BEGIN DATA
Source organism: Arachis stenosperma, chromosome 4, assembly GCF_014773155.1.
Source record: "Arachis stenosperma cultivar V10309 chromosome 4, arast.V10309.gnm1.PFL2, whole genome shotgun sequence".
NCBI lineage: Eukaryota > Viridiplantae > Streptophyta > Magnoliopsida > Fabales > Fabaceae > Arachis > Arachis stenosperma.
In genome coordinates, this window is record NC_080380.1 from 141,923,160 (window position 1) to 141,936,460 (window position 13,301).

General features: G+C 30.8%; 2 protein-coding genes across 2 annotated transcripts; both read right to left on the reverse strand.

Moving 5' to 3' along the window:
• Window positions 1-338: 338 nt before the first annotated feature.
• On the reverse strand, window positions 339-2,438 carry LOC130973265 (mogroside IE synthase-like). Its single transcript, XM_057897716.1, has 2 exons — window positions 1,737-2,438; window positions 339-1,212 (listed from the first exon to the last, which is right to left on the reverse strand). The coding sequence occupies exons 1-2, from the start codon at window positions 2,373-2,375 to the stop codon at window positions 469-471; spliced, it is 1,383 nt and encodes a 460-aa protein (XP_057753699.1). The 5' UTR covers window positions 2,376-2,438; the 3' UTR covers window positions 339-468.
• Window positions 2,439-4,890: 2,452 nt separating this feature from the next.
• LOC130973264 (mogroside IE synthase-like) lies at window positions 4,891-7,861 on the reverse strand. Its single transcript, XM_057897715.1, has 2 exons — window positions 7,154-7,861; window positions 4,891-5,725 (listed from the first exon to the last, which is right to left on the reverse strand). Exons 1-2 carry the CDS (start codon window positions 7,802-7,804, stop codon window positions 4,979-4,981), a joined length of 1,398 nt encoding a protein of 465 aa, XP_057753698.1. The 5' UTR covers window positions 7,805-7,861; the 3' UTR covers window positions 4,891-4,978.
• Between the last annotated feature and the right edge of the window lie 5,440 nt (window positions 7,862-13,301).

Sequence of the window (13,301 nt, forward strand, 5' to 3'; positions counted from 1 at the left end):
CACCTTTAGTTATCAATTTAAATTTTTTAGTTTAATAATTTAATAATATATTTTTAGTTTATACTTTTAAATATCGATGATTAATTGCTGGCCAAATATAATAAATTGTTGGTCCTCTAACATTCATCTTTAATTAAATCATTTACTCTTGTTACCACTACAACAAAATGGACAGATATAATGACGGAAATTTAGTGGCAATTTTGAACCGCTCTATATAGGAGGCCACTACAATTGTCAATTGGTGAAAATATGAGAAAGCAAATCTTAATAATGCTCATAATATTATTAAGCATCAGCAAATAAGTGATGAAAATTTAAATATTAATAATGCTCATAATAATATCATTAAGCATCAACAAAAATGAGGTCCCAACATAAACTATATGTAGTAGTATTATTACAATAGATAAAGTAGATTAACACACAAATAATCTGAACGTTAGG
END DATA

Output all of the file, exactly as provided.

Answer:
Source organism: Arachis stenosperma, chromosome 4, assembly GCF_014773155.1.
Source record: "Arachis stenosperma cultivar V10309 chromosome 4, arast.V10309.gnm1.PFL2, whole genome shotgun sequence".
NCBI lineage: Eukaryota > Viridiplantae > Streptophyta > Magnoliopsida > Fabales > Fabaceae > Arachis > Arachis stenosperma.
In genome coordinates, this window is record NC_080380.1 from 141,923,160 (window position 1) to 141,936,460 (window position 13,301).

General features: G+C 30.8%; 2 protein-coding genes across 2 annotated transcripts; both read right to left on the reverse strand.

Moving 5' to 3' along the window:
• Window positions 1-338: 338 nt before the first annotated feature.
• On the reverse strand, window positions 339-2,438 carry LOC130973265 (mogroside IE synthase-like). Its single transcript, XM_057897716.1, has 2 exons — window positions 1,737-2,438; window positions 339-1,212 (listed from the first exon to the last, which is right to left on the reverse strand). The coding sequence occupies exons 1-2, from the start codon at window positions 2,373-2,375 to the stop codon at window positions 469-471; spliced, it is 1,383 nt and encodes a 460-aa protein (XP_057753699.1). The 5' UTR covers window positions 2,376-2,438; the 3' UTR covers window positions 339-468.
• Window positions 2,439-4,890: 2,452 nt separating this feature from the next.
• LOC130973264 (mogroside IE synthase-like) lies at window positions 4,891-7,861 on the reverse strand. Its single transcript, XM_057897715.1, has 2 exons — window positions 7,154-7,861; window positions 4,891-5,725 (listed from the first exon to the last, which is right to left on the reverse strand). Exons 1-2 carry the CDS (start codon window positions 7,802-7,804, stop codon window positions 4,979-4,981), a joined length of 1,398 nt encoding a protein of 465 aa, XP_057753698.1. The 5' UTR covers window positions 7,805-7,861; the 3' UTR covers window positions 4,891-4,978.
• Between the last annotated feature and the right edge of the window lie 5,440 nt (window positions 7,862-13,301).

Sequence of the window (13,301 nt, forward strand, 5' to 3'; positions counted from 1 at the left end):
CACCTTTAGTTATCAATTTAAATTTTTTAGTTTAATAATTTAATAATATATTTTTAGTTTATACTTTTAAATATCGATGATTAATTGCTGGCCAAATATAATAAATTGTTGGTCCTCTAACATTCATCTTTAATTAAATCATTTACTCTTGTTACCACTACAACAAAATGGACAGATATAATGACGGAAATTTAGTGGCAATTTTGAACCGCTCTATATAGGAGGCCACTACAATTGTCAATTGGTGAAAATATGAGAAAGCAAATCTTAATAATGCTCATAATATTATTAAGCATCAGCAAATAAGTGATGAAAATTTAAATATTAATAATGCTCATAATAATATCATTAAGCATCAACAAAAATGAGGTCCCAACATAAACTATATGTAGTAGTATTATTACAATAGATAAAGTAGATTAACACACAAATAATCTGAACGTTAGG